You are waiting outside of a bank, armed with a knife. You wait until a man walks by, approaches the ATM outside of the bank, and withdraws money. As soon as he receives the money from the ATM, you quickly approach him with your knife drawn. You demand the money he has withdrawn, and he immediately hands it to you. You run away but are arrested soon after. You took the property (the money) of another person against their will using fear (the threat of being stabbed). Because you robbed someone that had just used an ATM, you will be charged with first-degree robbery.
Second-Degree Robbery In Whittier, CA
All robberies that do not qualify as first-degree robberies are considered second-degree robberies under California law.
A conviction for second-degree robbery is punishable by 2, 3, or 5 years in California state prison. In addition, it carries a maximum penalty of up to $10,000. Consider the following example of second-degree robbery:
You are waiting outside of a bank, armed with a knife. You notice a man approaching with his wallet in his hand. Unbeknownst to you, the man intends to withdraw money from the ATM. Before he can get there, you jump in front of his path, grab the wallet from his hand, and run away with it. You are arrested soon after. You are guilty of committing robbery due to taking the property of another (the wallet) from another person against their will through the use of physical force (grabbing the wallet from his hand). Even though the man intended to use the ATM, you did not rob him immediately after he withdrew money from the ATM so you are charged with second-degree robbery.
Potential Legal Defenses in Whittier, California?
The potential punishment robbery in California is severe, but thankfully there are a variety of potential legal defenses your attorney can use to have your charges reduced or even win an acquittal at trial. Some of the most common defenses in a robbery case include:
Good Faith Belief
You have a valid legal defense if you believed in good faith that you had a right to the property. If you honestly believed the property in question belonged to you, your attorney may be able to argue your innocence based on that good faith belief. That is true even if you were mistaken in the belief that the property was your own.
Sometimes the most straightforward defense is the strongest one. People are falsely accused of crimes every day, and there are many ways in which you could be accused of a robbery you had nothing to do with. A false accusation could stem from mistaken identity, a person seeking revenge, or even a witness with a mental illness. Your attorney may be able to show the jury that you simply had nothing to do with the robbery you are accused of participating in.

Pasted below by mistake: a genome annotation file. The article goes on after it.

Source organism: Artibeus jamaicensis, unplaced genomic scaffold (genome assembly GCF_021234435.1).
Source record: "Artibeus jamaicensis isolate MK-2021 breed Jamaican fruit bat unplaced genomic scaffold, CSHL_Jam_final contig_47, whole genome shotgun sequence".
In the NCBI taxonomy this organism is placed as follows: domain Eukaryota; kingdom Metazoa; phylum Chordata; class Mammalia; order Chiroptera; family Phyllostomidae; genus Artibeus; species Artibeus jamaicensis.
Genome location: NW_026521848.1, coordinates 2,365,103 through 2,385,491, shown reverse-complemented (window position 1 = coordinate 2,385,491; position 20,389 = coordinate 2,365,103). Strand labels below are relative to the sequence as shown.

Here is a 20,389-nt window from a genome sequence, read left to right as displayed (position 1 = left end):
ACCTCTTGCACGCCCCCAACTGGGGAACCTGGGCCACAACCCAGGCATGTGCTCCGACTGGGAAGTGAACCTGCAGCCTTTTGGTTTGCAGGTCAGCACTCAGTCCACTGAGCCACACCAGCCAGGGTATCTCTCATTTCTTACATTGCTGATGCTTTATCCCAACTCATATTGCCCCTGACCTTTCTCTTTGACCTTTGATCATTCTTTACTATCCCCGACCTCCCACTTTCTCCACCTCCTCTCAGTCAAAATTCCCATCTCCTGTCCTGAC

No Use of Force or Fear
Every crime has elements that must be present for a jury to convict you. A critical element to the crime of robbery is the use of force or fear. Even if you meet every other element of robbery, you may have a valid if your attorney can show that you did not use physical force or the fear of harm.
The Difference between Robbery and Burglary in Whittier, California?
The criminal terms for robbery and burglary can be confused but they are very different criminal offenses. In most Whittier cases, the facts that would meet the elements of a robbery would not qualify as a burglary. The inverse is also true.
As we have discussed above, robbery is the taking of the property of another against their will through the use of force or fear. Burglary is the entering of a structure or vehicle with the intent to commit a theft or felony.
There are limited circumstances where you could be charged with both crimes. One example would be if you broke into a home with the intent to commit a theft, only to encounter the homeowner. If you then took property directly from the homeowner through the use of force or fear, you would likely be guilty of both burglary and robbery.
Hiring the right Whittier Criminal Defense Attorney
Being charged with robbery can be life-changing. But a robbery charge can be defensible, and with the right attorney, you may be able to limit the criminal consequences. In some cases, an experienced criminal defense attorney may be able to have the case against you dismissed completely. If you have been charged with robbery anywhere in Whittier, William S. Kroger Attorney at Law can help you build the strongest defense possible. William S. Kroger has spent his entire legal career defending the rights of accused all over LA County. To discuss the merits of your case with him, contact William S. Kroger Attorney at Law for a free consultation.